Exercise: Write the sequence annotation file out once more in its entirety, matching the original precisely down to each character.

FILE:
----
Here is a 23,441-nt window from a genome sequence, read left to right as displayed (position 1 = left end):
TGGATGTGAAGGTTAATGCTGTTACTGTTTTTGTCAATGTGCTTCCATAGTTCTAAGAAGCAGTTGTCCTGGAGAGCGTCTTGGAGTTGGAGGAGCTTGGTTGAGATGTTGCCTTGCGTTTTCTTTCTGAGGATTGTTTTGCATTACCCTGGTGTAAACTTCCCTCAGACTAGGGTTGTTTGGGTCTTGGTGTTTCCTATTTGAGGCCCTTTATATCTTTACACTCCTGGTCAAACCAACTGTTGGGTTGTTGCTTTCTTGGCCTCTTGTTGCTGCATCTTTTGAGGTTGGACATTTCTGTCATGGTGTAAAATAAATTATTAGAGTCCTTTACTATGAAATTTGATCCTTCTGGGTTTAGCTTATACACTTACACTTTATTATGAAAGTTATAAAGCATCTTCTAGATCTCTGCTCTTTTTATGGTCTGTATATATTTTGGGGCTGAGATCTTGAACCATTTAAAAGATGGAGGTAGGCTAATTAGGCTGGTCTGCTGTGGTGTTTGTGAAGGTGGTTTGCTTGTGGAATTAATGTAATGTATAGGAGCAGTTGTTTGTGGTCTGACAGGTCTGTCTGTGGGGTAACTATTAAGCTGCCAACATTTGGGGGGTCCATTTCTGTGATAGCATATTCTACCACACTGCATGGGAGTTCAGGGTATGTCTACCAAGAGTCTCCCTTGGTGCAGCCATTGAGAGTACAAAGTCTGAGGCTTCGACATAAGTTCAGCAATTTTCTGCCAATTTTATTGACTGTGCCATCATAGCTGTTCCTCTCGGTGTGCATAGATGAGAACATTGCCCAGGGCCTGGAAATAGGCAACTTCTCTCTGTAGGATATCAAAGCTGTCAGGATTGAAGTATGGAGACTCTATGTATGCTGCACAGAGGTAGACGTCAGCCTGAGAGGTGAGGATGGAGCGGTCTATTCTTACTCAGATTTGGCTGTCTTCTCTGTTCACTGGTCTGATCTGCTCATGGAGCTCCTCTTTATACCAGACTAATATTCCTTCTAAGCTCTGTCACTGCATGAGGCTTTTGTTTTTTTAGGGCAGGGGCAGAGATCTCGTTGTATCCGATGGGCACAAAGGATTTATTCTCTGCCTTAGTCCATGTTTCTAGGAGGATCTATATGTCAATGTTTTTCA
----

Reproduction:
Here is a 23,441-nt window from a genome sequence, read left to right as displayed (position 1 = left end):
TGGATGTGAAGGTTAATGCTGTTACTGTTTTTGTCAATGTGCTTCCATAGTTCTAAGAAGCAGTTGTCCTGGAGAGCGTCTTGGAGTTGGAGGAGCTTGGTTGAGATGTTGCCTTGCGTTTTCTTTCTGAGGATTGTTTTGCATTACCCTGGTGTAAACTTCCCTCAGACTAGGGTTGTTTGGGTCTTGGTGTTTCCTATTTGAGGCCCTTTATATCTTTACACTCCTGGTCAAACCAACTGTTGGGTTGTTGCTTTCTTGGCCTCTTGTTGCTGCATCTTTTGAGGTTGGACATTTCTGTCATGGTGTAAAATAAATTATTAGAGTCCTTTACTATGAAATTTGATCCTTCTGGGTTTAGCTTATACACTTACACTTTATTATGAAAGTTATAAAGCATCTTCTAGATCTCTGCTCTTTTTATGGTCTGTATATATTTTGGGGCTGAGATCTTGAACCATTTAAAAGATGGAGGTAGGCTAATTAGGCTGGTCTGCTGTGGTGTTTGTGAAGGTGGTTTGCTTGTGGAATTAATGTAATGTATAGGAGCAGTTGTTTGTGGTCTGACAGGTCTGTCTGTGGGGTAACTATTAAGCTGCCAACATTTGGGGGGTCCATTTCTGTGATAGCATATTCTACCACACTGCATGGGAGTTCAGGGTATGTCTACCAAGAGTCTCCCTTGGTGCAGCCATTGAGAGTACAAAGTCTGAGGCTTCGACATAAGTTCAGCAATTTTCTGCCAATTTTATTGACTGTGCCATCATAGCTGTTCCTCTCGGTGTGCATAGATGAGAACATTGCCCAGGGCCTGGAAATAGGCAACTTCTCTCTGTAGGATATCAAAGCTGTCAGGATTGAAGTATGGAGACTCTATGTATGCTGCACAGAGGTAGACGTCAGCCTGAGAGGTGAGGATGGAGCGGTCTATTCTTACTCAGATTTGGCTGTCTTCTCTGTTCACTGGTCTGATCTGCTCATGGAGCTCCTCTTTATACCAGACTAATATTCCTTCTAAGCTCTGTCACTGCATGAGGCTTTTGTTTTTTTAGGGCAGGGGCAGAGATCTCGTTGTATCCGATGGGCACAAAGGATTTATTCTCTGCCTTAGTCCATGTTTCTAGGAGGATCTATATGTCAATGTTTTTCA